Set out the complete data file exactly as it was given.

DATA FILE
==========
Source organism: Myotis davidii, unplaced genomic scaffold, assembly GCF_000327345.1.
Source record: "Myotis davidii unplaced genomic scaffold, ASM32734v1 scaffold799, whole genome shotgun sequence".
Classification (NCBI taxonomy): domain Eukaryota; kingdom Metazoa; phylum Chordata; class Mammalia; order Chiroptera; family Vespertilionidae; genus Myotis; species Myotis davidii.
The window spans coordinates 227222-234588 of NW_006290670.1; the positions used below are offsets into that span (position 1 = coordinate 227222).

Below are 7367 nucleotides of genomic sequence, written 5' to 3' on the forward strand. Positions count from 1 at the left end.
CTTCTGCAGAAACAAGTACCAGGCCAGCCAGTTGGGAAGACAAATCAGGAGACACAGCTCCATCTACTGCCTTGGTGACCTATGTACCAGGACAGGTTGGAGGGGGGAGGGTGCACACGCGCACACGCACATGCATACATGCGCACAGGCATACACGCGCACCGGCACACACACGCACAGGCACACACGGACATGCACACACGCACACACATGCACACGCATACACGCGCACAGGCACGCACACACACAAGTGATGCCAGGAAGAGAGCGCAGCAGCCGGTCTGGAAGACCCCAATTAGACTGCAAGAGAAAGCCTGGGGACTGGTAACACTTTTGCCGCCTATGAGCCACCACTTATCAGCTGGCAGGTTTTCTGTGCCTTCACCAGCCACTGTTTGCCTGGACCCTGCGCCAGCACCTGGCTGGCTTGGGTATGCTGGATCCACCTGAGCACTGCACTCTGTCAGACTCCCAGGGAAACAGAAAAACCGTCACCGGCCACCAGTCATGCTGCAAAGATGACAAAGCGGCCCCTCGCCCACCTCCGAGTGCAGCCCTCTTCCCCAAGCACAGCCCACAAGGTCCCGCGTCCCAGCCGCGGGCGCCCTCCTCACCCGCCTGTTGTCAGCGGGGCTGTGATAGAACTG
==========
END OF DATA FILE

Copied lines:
Source organism: Myotis davidii, unplaced genomic scaffold, assembly GCF_000327345.1.
Source record: "Myotis davidii unplaced genomic scaffold, ASM32734v1 scaffold799, whole genome shotgun sequence".
Classification (NCBI taxonomy): domain Eukaryota; kingdom Metazoa; phylum Chordata; class Mammalia; order Chiroptera; family Vespertilionidae; genus Myotis; species Myotis davidii.
The window spans coordinates 227222-234588 of NW_006290670.1; the positions used below are offsets into that span (position 1 = coordinate 227222).

Below are 7367 nucleotides of genomic sequence, written 5' to 3' on the forward strand. Positions count from 1 at the left end.
CTTCTGCAGAAACAAGTACCAGGCCAGCCAGTTGGGAAGACAAATCAGGAGACACAGCTCCATCTACTGCCTTGGTGACCTATGTACCAGGACAGGTTGGAGGGGGGAGGGTGCACACGCGCACACGCACATGCATACATGCGCACAGGCATACACGCGCACCGGCACACACACGCACAGGCACACACGGACATGCACACACGCACACACATGCACACGCATACACGCGCACAGGCACGCACACACACAAGTGATGCCAGGAAGAGAGCGCAGCAGCCGGTCTGGAAGACCCCAATTAGACTGCAAGAGAAAGCCTGGGGACTGGTAACACTTTTGCCGCCTATGAGCCACCACTTATCAGCTGGCAGGTTTTCTGTGCCTTCACCAGCCACTGTTTGCCTGGACCCTGCGCCAGCACCTGGCTGGCTTGGGTATGCTGGATCCACCTGAGCACTGCACTCTGTCAGACTCCCAGGGAAACAGAAAAACCGTCACCGGCCACCAGTCATGCTGCAAAGATGACAAAGCGGCCCCTCGCCCACCTCCGAGTGCAGCCCTCTTCCCCAAGCACAGCCCACAAGGTCCCGCGTCCCAGCCGCGGGCGCCCTCCTCACCCGCCTGTTGTCAGCGGGGCTGTGATAGAACTG